From Nookipedia, the Animal Crossing wiki
Bagworm NH.png
Real-world info
Name: Metura elongatus
Family: Psychidae – Bagworm moths
Main appearances
Other appearances
Name in other languages
 Oruga de bolsón
 Bruco dal fodero
 Oruga de bolsón

The Bagworm[nb 1] is a bug in the Animal Crossing series. It first appeared in Animal Crossing and has appeared in all subsequent games except Animal Crossing: Wild World. Similar to the Spider, the Bagworm can be shaken out of hardwood or cedar trees. Upon shaking, it dangles from the tree for a few seconds before disappearing back into the tree. The tree can be shaken repeatedly if the Bagworm is not immediately caught.

Catch details[edit]

In Animal Crossing[edit]

In Animal Crossing, Bagworms do not crawl back into the tree after being shaken unless the player leaves the acre.

"I caught a bagworm! Ew... This kind of worm's not my bag, baby! (Sorry!)"

Time of year Oct – Mar
Time of day All day
Location In trees
Selling price  250 Bells
Furniture size 1.0 x 1.0

In City Folk[edit]


"I caught a bagworm! In the bag, baby!"

Description This larva makes its casing from silk and other environmental materials.
Time of year Oct – Feb
Time of day All day
Peak times Nov - Dec
Location Shaking trees (hardwood and cedar)
Bug size 50 mm
Rarity Uncommon
Selling price  300 Bells
Furniture size 1.0 x 1.0

In New Leaf[edit]


"I caught a bagworm! Ain't no one baggin' on me now!"

Time of year Oct – Feb
Time of day All day
Peak times Nov - Dec:
8 AM - 7 PM
Location Shaking trees (hardwood and cedar)
Size 35 mm
Rarity Common
Selling price  300 Bells
Furniture size 1.0 x 1.0

In New Horizons[edit]


"I caught a bagworm! Guess I'm a bragworm!"

Time of year North: All year
South: All year
Time of day All day
Location Shaking trees (hardwood and cedar)
Weather Any weather
Spawn requirement Appears from the start of the game
Selling prices  Nook's Cranny 600 Bells
 Flick 900 Bells
Furniture size 1.0 x 1.0

Donating to the museum[edit]

In Animal Crossing[edit]

"The bagworm is not a worm per se, but rather any moth of the family Psychidae while in its caterpillar phase. Bagworms construct their cocoons by cutting leaves or branches to the length of their own bodies. Next, they hang these leaves or branches on shrubs or trees and spin their cocoons around them. Fascinating! Interestingly enough, only males of the species become moths. Females spend the rest of their lives in the cocoons. The black, furry males fly from cocoon to cocoon, leaving the females to lay 500 or so eggs, then die. Just imagine it! 500 or more eggs! And then they die! That's not very sporting, if you ask me. Not at all! I can't see any female owls standing for that nonsense. My dear old mum would have given my da an earful, wot! In any case, where was I? Ah, yes. Bagworms, bagworms. Quite the pests, they are... Voracious in the extreme! An infestation of bagworms can defoliate entire trees in surprisingly rapid fashion. Gluttonous monsters! This is particularly harmful, sometimes fatally so, in evergreens, whose needles are never replaced. Hundreds and hundreds of bagworms...eating and eating... stuffing their bug-gullets... Bleeech! Wretched villains! Hooo... But I digress..."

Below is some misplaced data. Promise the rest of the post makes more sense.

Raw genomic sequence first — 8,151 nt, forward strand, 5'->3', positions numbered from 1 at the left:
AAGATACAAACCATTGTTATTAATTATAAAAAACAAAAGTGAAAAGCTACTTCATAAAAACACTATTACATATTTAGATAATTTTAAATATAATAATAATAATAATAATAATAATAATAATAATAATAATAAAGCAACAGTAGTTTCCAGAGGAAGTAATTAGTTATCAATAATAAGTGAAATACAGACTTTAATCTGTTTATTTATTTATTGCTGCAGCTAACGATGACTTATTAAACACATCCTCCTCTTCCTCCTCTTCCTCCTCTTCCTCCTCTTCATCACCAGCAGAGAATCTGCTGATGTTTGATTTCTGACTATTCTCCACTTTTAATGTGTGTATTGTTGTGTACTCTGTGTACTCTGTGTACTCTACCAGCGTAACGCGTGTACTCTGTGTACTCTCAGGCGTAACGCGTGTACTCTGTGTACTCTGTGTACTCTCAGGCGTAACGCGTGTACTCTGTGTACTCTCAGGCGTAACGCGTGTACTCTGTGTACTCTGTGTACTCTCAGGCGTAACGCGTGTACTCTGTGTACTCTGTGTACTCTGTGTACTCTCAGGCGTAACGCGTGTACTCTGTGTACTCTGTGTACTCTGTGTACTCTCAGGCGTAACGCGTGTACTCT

In City Folk[edit]

Blathers will say this after taking the Bagworm:

"In time, a bagworm transforms into a bagworm moth, eh wot? The bagworm's casing is really rather unfashionable, bordering on hideous. Ah, but by sticking wool threads into the bagworm's casing, you can make a little 100%-wool coat for it! Of course, that would be mad. And inside that wool coat would be a big moth, which no one needs..."

Once donated, Bagworms can be found in the upper left corner of the insect room in the museum, hanging from a tree.

In New Leaf[edit]

Upon donation to the museum, the Bagworm can be found on the leftmost tree in the back of the upper right room of the Insect section. The exhibit has this to say about the Bagworm:

"Bagworms are certain moths in caterpillar phase. They stay in cases or cocoons for warmth in winter. They construct their cases by sticking silk threads together between leaves or branches. Females don't have wings, and some simply wait inside their cocoons for males to come by to mate."

In New Horizons[edit]

When Blathers accepts the Bagworm for donation, he says:

"The bagworm is, in fact, not a worm at all, but a caterpillar instead. The filthy fraud uses silk and leaves to spin a cozy bag for it to hide inside-hence the name. Some find it cute the way bagworms dangle from trees. But the truth is they're gluttonous monsters. These beasts love to stuff their bug-gullets full of leaves, devouring the very trees they hang upon. Wretched villains is what they are."


Real-world information[edit]

A real-life bagworm case.

Bagworms are the larvae of various species of moth that all build cocoons from environmental elements such as lichen, plant material, and sometimes silk. They measure from one to fifteen centimeters.

Bagworms can be found around the world, and there are around 600 known species. The casing of the bagworm serves to protect and camouflage the larvae until it emerges as a moth.

Names in other languages[edit]

Japanese ミノムシ
Lit. "straw cape bug"

Korean 도롱이벌레

Simplified Chinese
Traditional Chinese
蓑衣虫 / 蓑衣蟲

Russian Мешочница

Dutch Zakjesdrager

German Sackträger Bagworm, lit. Bag Carrier

European Spanish Oruga de bolsón Bag caterpillar

European French Psyché

Italian Bruco dal fodero


  1. Japanese: ミノムシMinomushi